The offering plate would be passed around, and I might be given a dime or quarter to put in as it went by me. I could see bills crumpled and folded, and the occasional check, turned upside down of course because it wasn’t proper to show off how much money you were giving, with lots of silver coins sifting their way to the bottom of the plate. Then it was time for the sermon.
I wish I could say I could remember at least a little snippet of any of them. After all, this was where I made the decision that when I grew up, I was going to be a Methodist. No fire and brimstone sermons from these preachers. No, their messages were mostly brief, mostly kind, and they were usually finished by 11:30 so we could get started on lunch! Sadly, I can’t recall even a little bit of them. I spent that time doodling on my bulletin or staring out one of the diamond-point windows that have been the hallmark of this church, listening to the buzz of flies when the windows were up or the hum of the air conditioner when one finally was installed. With a little sigh of relief, I would gladly rise to my feet to sing the closing hymn, which was followed by the benediction that also blessed the food we were about to eat.
Since I had to wear a dress for the service, I brought clothes for afterwards; either I would have to barricade myself in one of the two tiny Sunday school rooms in the back of the church to change, and risk someone seeing me from one of the windows, or go behind the gas tank in the backyard of the church and squat clumsily to change while not being seen. It was certainly a lesson in dressing quickly, if not awkwardly. Then I would emerge, much cooler for the change, and ready to eat. Being young had its advantages. Since there were so many women putting the food out and getting things ready, I wasn’t expected to do much other than help get our food and picnic items from a box in the car.
Long tables with chipping white paint settled under the canopy of the trees, groaning under the weight of so many casserole dishes, plates of fried chicken, potato salad, homemade sour pickles, bowls of butterbeans, pies, cakes, everything you would expect to find at a church potluck. There was so much food; it was hard to decide what all to eat – so I usually got too much, and then would hear, “Your eyes got too big for your stomach,” when I still had a half a plate left to eat after getting full.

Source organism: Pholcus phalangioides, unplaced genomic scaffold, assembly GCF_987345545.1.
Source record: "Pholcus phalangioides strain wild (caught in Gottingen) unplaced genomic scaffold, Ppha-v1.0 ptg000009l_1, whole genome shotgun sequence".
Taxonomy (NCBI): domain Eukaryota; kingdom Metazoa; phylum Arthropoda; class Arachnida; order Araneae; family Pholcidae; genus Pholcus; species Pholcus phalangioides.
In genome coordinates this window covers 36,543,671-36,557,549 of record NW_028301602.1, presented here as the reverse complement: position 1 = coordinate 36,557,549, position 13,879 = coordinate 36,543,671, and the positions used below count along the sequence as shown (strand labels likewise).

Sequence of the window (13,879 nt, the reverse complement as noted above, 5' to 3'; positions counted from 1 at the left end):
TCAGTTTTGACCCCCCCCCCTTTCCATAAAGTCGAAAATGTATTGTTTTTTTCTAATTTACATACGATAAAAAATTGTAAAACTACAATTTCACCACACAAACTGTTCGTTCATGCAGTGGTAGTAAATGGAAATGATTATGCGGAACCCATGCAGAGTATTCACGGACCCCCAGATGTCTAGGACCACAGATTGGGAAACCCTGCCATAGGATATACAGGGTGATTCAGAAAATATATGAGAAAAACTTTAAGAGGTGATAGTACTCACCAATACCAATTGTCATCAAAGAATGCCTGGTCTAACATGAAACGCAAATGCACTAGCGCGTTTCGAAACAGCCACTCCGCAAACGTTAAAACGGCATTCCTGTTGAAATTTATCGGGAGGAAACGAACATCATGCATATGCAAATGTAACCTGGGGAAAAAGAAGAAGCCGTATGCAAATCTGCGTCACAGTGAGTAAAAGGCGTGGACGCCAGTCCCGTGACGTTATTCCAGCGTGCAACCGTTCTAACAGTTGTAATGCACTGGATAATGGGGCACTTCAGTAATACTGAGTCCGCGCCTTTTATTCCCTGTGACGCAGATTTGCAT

There was an addition of an honest-to-goodness outhouse a little ways into the woods so that you didn’t have to find a spot behind a tree (not that I ever did! I would wait until we got to Grandma’s house rather than risk getting covered in ticks and chiggers). A bathroom with running water eventually was built close to the church, which has made it easier for everyone to stay longer. A pavilion, built from the trees that once shaded the old tables holding the food, was designed by my brother and built with the work of men who had ties to the community. A memorial garden, the Eagle Scout project of one of my nephews, sits next to the church and offers a little spot to sit and reflect in the shade of the crape myrtles.
Many Homecomings have gone by over the years. The old Mt. Carmel Methodist Church is no longer an organized church, but a building on the historic register. It’s still as beautiful as it ever was, sitting quietly in the back of the churchyard, white paint a little chippy but nonetheless comforting in its familiarity. Stepping into it, you can see the pews, the green carpet, the portrait of Jesus on the back wall and remember all the faces from over the years who once turned to greet you with a smile. Every year the crowd appears; slightly different and slightly smaller due to the passing away of those with the familiar faces, and their families from farther away not coming anymore. It’s true that you can’t go home again, but you can go to Homecoming every second Sunday in September, and feel like you’ve come back to where you belong.